The Right Procedures for Handing Web Leads – When someone reaches out to you over the web, time is of the essence. In addition, you need to have a clear policy in place for how those leads are going to be followed up with, by whom, and when. Remember, the primary objective with every web lead is to get them on the phone as soon as possible so you can start building the relationship you need for the ensuing sales.  
          Proper Vehicle Inspections – You need to ensure that every vehicle is properly inspected every time, and that all discoveries are properly documented. Ideally the inspections will be performed digitally so that your techs can be more efficient with their time, and your advisors can communicate with your customers more effectively. In today’s age of technology, there is no longer any valid reason for a shop to still be performing handwritten inspections. In addition to all the efficiencies, digital inspections will build customer confidence that is so desperately needed in today’s competitive environment.
          The Right Pricing Structure – In all cases you need to ensure your prices are competitive for the value delivered. By no means does this mean you need to be the cheapest shop in town. What I am suggesting is that your prices need to be competitive with other top shops in your community that offer similar value. The right pricing structure also mandates that you have a clear policy in place for when you will begin charging for your time and services. In essence, to what extent will you help, or provide service to a customer, before they will be required to pay? Lastly, in order to maximize your sales you need to ensure your advisors are charging the appropriate prices for all of your diagnostic services.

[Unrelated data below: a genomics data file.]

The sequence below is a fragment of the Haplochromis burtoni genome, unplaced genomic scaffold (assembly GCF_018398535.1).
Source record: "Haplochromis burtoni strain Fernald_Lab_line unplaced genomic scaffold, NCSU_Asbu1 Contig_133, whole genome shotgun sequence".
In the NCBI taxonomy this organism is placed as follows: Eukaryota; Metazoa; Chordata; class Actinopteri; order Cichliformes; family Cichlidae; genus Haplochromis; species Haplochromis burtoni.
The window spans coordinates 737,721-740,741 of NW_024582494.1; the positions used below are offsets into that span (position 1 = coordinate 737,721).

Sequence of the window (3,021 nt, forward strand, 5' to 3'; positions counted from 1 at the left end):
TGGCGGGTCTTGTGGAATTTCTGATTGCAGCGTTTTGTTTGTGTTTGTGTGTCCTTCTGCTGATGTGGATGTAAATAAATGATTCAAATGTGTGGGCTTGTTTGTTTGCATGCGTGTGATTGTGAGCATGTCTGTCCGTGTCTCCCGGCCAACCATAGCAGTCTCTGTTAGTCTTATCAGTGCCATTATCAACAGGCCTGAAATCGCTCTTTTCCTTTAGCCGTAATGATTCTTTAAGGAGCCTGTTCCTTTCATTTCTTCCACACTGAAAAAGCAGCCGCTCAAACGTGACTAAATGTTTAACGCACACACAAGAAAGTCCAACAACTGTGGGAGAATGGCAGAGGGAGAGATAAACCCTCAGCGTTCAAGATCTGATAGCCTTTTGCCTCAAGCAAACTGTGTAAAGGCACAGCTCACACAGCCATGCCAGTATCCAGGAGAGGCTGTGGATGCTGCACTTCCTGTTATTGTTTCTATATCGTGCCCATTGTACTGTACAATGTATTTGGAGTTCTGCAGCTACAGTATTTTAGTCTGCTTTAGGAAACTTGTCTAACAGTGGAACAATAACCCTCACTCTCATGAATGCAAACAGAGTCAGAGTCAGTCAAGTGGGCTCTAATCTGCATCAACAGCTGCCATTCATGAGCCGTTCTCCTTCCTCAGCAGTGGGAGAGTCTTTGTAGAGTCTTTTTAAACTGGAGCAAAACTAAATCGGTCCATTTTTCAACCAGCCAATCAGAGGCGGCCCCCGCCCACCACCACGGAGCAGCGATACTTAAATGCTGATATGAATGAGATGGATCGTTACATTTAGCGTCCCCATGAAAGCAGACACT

Proper Estimating – There is no question that your sales will be dependent on every job being properly estimated. At any given time you should be able to review reports that reflect what we at Elite refer to as the “Total Discovered Services”. In essence, this is a report that shows the true sales potential of your shop, not only for the past year, but for the past month, week and any given day as well. Remember, your advisors can’t sell it if it’s not on the estimate.
          Complete & Proper Disclosure – In order to provide exceptional service to your customers, and maximize your sales, your advisors need to ensure they never pre-judge or pre-qualify any customer. To pre-judge simply means the advisor feels the customer won’t authorize the repairs, and to pre-qualify means the advisor feels the customer does not have the financial wherewithal to pay for the necessary services. We have also found over the years that there are many advisors who hold back on their disclosures to their first-time customers because they’re afraid to scare the customer away. Unfortunately, this practice not only leads to a decline in sales, but when the customer later discovers that there is something your advisor did not disclose to them, your reputation with that customer will be irreparably damaged.   
          Utilizing the Proper Sales Procedures – In all cases, your advisors need to be properly trained how to sell. Beyond having the necessary knowledge of automobiles, your products, and your services, they need to know how to help your customers make the right decisions. If you find your advisors are closing less than 50% of the total discovered services, you need to look for the failures, and you need to do so immediately.